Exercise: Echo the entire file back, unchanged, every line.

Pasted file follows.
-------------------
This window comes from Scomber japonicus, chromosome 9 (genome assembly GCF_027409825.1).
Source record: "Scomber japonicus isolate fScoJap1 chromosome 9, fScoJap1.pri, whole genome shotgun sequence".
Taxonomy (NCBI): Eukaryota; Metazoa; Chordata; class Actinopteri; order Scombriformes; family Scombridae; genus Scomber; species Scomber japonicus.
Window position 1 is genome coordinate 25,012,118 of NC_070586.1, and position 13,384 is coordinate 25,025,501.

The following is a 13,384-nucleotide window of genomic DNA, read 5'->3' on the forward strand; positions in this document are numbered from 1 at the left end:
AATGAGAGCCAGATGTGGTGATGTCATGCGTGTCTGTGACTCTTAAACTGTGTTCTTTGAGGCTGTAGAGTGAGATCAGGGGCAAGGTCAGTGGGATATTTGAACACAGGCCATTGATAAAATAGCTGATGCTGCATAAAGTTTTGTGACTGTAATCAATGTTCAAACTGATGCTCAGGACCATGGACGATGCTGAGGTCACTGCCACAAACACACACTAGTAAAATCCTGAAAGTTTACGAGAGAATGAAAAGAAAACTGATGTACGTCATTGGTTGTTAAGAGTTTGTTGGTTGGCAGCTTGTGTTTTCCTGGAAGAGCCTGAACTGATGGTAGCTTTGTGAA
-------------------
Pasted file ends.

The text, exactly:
This window comes from Scomber japonicus, chromosome 9 (genome assembly GCF_027409825.1).
Source record: "Scomber japonicus isolate fScoJap1 chromosome 9, fScoJap1.pri, whole genome shotgun sequence".
Taxonomy (NCBI): Eukaryota; Metazoa; Chordata; class Actinopteri; order Scombriformes; family Scombridae; genus Scomber; species Scomber japonicus.
Window position 1 is genome coordinate 25,012,118 of NC_070586.1, and position 13,384 is coordinate 25,025,501.

The following is a 13,384-nucleotide window of genomic DNA, read 5'->3' on the forward strand; positions in this document are numbered from 1 at the left end:
AATGAGAGCCAGATGTGGTGATGTCATGCGTGTCTGTGACTCTTAAACTGTGTTCTTTGAGGCTGTAGAGTGAGATCAGGGGCAAGGTCAGTGGGATATTTGAACACAGGCCATTGATAAAATAGCTGATGCTGCATAAAGTTTTGTGACTGTAATCAATGTTCAAACTGATGCTCAGGACCATGGACGATGCTGAGGTCACTGCCACAAACACACACTAGTAAAATCCTGAAAGTTTACGAGAGAATGAAAAGAAAACTGATGTACGTCATTGGTTGTTAAGAGTTTGTTGGTTGGCAGCTTGTGTTTTCCTGGAAGAGCCTGAACTGATGGTAGCTTTGTGAA